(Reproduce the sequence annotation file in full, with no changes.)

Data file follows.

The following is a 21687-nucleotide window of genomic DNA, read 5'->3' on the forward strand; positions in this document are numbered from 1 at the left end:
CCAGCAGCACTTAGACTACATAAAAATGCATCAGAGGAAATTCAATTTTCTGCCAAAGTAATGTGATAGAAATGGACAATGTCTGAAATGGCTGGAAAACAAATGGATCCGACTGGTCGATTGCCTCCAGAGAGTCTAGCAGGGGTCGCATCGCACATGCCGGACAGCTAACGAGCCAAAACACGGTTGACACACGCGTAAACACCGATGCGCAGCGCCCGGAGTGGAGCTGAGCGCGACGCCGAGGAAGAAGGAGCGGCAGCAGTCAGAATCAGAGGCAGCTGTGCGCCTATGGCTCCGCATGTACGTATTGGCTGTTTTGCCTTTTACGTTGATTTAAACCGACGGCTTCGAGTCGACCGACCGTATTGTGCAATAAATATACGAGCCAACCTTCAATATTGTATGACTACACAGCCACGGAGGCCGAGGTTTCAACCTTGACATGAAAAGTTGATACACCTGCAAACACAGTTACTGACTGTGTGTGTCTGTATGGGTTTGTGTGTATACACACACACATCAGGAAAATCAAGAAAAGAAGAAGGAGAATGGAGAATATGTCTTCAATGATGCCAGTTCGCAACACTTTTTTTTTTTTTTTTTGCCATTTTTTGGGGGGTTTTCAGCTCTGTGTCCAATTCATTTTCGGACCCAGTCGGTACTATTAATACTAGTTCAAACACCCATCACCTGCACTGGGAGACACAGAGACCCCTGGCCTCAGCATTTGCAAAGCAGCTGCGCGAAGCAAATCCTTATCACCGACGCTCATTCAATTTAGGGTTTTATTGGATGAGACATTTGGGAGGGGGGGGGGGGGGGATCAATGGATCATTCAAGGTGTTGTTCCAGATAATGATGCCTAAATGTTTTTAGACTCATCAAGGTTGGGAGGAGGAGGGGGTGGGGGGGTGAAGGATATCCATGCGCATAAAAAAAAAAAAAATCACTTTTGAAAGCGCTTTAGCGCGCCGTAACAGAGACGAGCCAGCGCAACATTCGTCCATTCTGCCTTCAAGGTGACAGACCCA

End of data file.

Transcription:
The following is a 21687-nucleotide window of genomic DNA, read 5'->3' on the forward strand; positions in this document are numbered from 1 at the left end:
CCAGCAGCACTTAGACTACATAAAAATGCATCAGAGGAAATTCAATTTTCTGCCAAAGTAATGTGATAGAAATGGACAATGTCTGAAATGGCTGGAAAACAAATGGATCCGACTGGTCGATTGCCTCCAGAGAGTCTAGCAGGGGTCGCATCGCACATGCCGGACAGCTAACGAGCCAAAACACGGTTGACACACGCGTAAACACCGATGCGCAGCGCCCGGAGTGGAGCTGAGCGCGACGCCGAGGAAGAAGGAGCGGCAGCAGTCAGAATCAGAGGCAGCTGTGCGCCTATGGCTCCGCATGTACGTATTGGCTGTTTTGCCTTTTACGTTGATTTAAACCGACGGCTTCGAGTCGACCGACCGTATTGTGCAATAAATATACGAGCCAACCTTCAATATTGTATGACTACACAGCCACGGAGGCCGAGGTTTCAACCTTGACATGAAAAGTTGATACACCTGCAAACACAGTTACTGACTGTGTGTGTCTGTATGGGTTTGTGTGTATACACACACACATCAGGAAAATCAAGAAAAGAAGAAGGAGAATGGAGAATATGTCTTCAATGATGCCAGTTCGCAACACTTTTTTTTTTTTTTTTTGCCATTTTTTGGGGGGTTTTCAGCTCTGTGTCCAATTCATTTTCGGACCCAGTCGGTACTATTAATACTAGTTCAAACACCCATCACCTGCACTGGGAGACACAGAGACCCCTGGCCTCAGCATTTGCAAAGCAGCTGCGCGAAGCAAATCCTTATCACCGACGCTCATTCAATTTAGGGTTTTATTGGATGAGACATTTGGGAGGGGGGGGGGGGGGGATCAATGGATCATTCAAGGTGTTGTTCCAGATAATGATGCCTAAATGTTTTTAGACTCATCAAGGTTGGGAGGAGGAGGGGGTGGGGGGGTGAAGGATATCCATGCGCATAAAAAAAAAAAAAATCACTTTTGAAAGCGCTTTAGCGCGCCGTAACAGAGACGAGCCAGCGCAACATTCGTCCATTCTGCCTTCAAGGTGACAGACCCA